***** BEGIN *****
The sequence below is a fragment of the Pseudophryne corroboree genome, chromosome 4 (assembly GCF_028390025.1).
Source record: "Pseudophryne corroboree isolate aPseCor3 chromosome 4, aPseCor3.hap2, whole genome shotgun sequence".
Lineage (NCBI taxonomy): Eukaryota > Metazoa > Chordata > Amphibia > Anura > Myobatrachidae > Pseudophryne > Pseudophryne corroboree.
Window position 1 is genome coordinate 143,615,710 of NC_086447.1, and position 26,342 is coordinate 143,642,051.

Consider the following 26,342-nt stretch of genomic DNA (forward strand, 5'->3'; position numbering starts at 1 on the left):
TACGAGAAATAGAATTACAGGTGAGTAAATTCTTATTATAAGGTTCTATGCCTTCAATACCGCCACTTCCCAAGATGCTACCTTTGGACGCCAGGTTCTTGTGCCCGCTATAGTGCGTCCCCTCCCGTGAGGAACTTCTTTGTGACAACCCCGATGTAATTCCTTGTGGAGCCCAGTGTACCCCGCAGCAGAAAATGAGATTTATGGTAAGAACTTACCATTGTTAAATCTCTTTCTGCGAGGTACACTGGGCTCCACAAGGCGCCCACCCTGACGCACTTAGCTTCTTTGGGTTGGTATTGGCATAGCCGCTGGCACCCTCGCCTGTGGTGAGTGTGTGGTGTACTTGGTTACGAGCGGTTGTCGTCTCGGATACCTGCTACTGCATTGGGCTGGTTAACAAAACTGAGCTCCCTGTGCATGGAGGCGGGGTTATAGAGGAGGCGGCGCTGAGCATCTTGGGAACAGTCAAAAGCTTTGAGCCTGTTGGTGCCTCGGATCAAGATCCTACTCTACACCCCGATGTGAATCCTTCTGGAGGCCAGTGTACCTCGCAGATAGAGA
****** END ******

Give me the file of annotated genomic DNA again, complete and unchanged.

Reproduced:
The sequence below is a fragment of the Pseudophryne corroboree genome, chromosome 4 (assembly GCF_028390025.1).
Source record: "Pseudophryne corroboree isolate aPseCor3 chromosome 4, aPseCor3.hap2, whole genome shotgun sequence".
Lineage (NCBI taxonomy): Eukaryota > Metazoa > Chordata > Amphibia > Anura > Myobatrachidae > Pseudophryne > Pseudophryne corroboree.
Window position 1 is genome coordinate 143,615,710 of NC_086447.1, and position 26,342 is coordinate 143,642,051.

Consider the following 26,342-nt stretch of genomic DNA (forward strand, 5'->3'; position numbering starts at 1 on the left):
TACGAGAAATAGAATTACAGGTGAGTAAATTCTTATTATAAGGTTCTATGCCTTCAATACCGCCACTTCCCAAGATGCTACCTTTGGACGCCAGGTTCTTGTGCCCGCTATAGTGCGTCCCCTCCCGTGAGGAACTTCTTTGTGACAACCCCGATGTAATTCCTTGTGGAGCCCAGTGTACCCCGCAGCAGAAAATGAGATTTATGGTAAGAACTTACCATTGTTAAATCTCTTTCTGCGAGGTACACTGGGCTCCACAAGGCGCCCACCCTGACGCACTTAGCTTCTTTGGGTTGGTATTGGCATAGCCGCTGGCACCCTCGCCTGTGGTGAGTGTGTGGTGTACTTGGTTACGAGCGGTTGTCGTCTCGGATACCTGCTACTGCATTGGGCTGGTTAACAAAACTGAGCTCCCTGTGCATGGAGGCGGGGTTATAGAGGAGGCGGCGCTGAGCATCTTGGGAACAGTCAAAAGCTTTGAGCCTGTTGGTGCCTCGGATCAAGATCCTACTCTACACCCCGATGTGAATCCTTCTGGAGGCCAGTGTACCTCGCAGATAGAGA